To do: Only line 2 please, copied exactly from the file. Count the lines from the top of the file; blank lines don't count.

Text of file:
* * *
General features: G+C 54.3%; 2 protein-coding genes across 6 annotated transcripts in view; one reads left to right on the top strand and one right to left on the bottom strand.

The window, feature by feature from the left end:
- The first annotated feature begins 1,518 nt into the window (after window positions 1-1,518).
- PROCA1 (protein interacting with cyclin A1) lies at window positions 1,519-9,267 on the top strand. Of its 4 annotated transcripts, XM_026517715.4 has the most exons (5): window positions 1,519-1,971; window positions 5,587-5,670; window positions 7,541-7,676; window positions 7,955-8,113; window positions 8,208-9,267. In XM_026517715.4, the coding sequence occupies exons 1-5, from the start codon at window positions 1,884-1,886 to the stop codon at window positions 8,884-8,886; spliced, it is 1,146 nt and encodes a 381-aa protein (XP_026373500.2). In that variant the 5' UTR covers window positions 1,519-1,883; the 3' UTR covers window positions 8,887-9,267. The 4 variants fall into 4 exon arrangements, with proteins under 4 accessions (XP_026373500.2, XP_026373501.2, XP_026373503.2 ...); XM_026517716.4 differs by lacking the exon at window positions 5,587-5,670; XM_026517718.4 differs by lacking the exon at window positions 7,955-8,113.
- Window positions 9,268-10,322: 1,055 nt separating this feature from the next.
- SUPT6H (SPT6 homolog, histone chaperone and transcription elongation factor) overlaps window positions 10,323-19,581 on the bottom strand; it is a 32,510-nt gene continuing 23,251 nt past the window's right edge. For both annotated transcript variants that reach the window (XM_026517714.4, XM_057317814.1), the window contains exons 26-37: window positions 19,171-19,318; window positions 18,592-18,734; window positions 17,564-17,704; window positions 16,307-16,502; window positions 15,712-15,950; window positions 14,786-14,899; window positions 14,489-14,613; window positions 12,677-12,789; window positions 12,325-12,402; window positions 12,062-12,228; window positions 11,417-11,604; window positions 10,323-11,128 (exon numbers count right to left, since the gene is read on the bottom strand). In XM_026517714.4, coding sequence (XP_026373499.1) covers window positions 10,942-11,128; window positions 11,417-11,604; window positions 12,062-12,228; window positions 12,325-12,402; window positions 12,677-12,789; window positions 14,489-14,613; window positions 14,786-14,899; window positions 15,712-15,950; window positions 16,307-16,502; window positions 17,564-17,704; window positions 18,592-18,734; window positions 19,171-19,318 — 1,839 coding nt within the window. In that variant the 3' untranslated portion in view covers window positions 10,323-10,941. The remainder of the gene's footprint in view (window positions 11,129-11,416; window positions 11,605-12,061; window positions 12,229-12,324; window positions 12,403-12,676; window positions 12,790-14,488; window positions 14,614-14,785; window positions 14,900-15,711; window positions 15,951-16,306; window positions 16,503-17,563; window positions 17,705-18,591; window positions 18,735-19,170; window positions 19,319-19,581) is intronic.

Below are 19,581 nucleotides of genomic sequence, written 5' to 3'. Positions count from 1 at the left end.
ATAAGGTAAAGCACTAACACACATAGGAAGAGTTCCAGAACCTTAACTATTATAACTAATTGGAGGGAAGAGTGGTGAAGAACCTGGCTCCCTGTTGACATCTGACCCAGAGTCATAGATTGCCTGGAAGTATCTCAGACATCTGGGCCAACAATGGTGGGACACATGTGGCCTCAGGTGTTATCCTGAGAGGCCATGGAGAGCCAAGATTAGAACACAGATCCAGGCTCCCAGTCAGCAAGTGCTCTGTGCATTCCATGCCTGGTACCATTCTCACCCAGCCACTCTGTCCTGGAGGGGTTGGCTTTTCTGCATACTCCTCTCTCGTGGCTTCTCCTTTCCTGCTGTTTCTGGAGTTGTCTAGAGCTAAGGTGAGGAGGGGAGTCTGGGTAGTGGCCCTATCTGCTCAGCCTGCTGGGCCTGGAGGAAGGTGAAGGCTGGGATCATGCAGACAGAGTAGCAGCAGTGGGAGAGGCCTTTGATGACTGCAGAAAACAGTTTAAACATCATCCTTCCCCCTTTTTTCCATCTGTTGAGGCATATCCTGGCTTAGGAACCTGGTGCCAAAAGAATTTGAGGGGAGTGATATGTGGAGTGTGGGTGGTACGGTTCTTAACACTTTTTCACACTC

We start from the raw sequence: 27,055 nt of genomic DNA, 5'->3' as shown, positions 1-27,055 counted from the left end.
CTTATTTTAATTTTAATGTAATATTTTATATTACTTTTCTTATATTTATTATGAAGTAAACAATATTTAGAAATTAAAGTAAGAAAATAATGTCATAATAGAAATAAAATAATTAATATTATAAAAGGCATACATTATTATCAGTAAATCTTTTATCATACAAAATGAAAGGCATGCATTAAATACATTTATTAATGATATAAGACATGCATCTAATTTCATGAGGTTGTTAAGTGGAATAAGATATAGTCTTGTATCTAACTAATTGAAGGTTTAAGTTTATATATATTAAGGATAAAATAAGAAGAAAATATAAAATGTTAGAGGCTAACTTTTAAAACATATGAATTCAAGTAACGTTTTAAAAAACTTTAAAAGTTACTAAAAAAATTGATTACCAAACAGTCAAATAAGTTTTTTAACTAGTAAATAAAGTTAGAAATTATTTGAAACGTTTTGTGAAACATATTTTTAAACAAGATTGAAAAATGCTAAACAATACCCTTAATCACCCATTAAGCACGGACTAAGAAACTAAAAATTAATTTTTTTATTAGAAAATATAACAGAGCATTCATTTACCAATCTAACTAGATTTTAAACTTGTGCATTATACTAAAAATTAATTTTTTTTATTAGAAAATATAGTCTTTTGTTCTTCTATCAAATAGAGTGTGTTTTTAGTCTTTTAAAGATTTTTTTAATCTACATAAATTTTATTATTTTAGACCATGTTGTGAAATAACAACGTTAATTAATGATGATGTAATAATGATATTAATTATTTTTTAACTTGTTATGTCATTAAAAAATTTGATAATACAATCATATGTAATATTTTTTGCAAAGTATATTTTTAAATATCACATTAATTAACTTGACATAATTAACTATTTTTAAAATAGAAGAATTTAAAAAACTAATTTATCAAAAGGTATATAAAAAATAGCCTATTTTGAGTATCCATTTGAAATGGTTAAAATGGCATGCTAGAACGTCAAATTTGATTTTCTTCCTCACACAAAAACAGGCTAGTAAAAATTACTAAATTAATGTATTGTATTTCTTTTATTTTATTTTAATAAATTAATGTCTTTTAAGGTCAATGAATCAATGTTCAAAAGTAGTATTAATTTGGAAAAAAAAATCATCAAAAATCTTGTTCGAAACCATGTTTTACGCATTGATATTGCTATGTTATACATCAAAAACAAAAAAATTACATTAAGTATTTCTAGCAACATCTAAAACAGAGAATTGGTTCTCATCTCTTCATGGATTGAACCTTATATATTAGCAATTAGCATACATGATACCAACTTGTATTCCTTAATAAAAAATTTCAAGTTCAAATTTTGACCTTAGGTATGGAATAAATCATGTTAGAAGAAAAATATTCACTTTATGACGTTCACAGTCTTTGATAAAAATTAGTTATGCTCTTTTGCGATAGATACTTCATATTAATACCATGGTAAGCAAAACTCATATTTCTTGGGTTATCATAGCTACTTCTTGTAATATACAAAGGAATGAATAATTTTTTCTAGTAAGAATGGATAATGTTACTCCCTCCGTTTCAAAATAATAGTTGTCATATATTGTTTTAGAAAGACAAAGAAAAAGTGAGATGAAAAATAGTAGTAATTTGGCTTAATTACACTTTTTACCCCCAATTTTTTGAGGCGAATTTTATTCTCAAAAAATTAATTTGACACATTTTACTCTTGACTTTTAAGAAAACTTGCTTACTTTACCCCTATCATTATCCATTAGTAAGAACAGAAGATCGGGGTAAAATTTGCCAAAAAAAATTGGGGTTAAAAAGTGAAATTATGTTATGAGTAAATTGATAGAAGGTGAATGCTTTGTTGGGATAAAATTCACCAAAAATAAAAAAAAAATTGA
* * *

The window, feature by feature from the left end: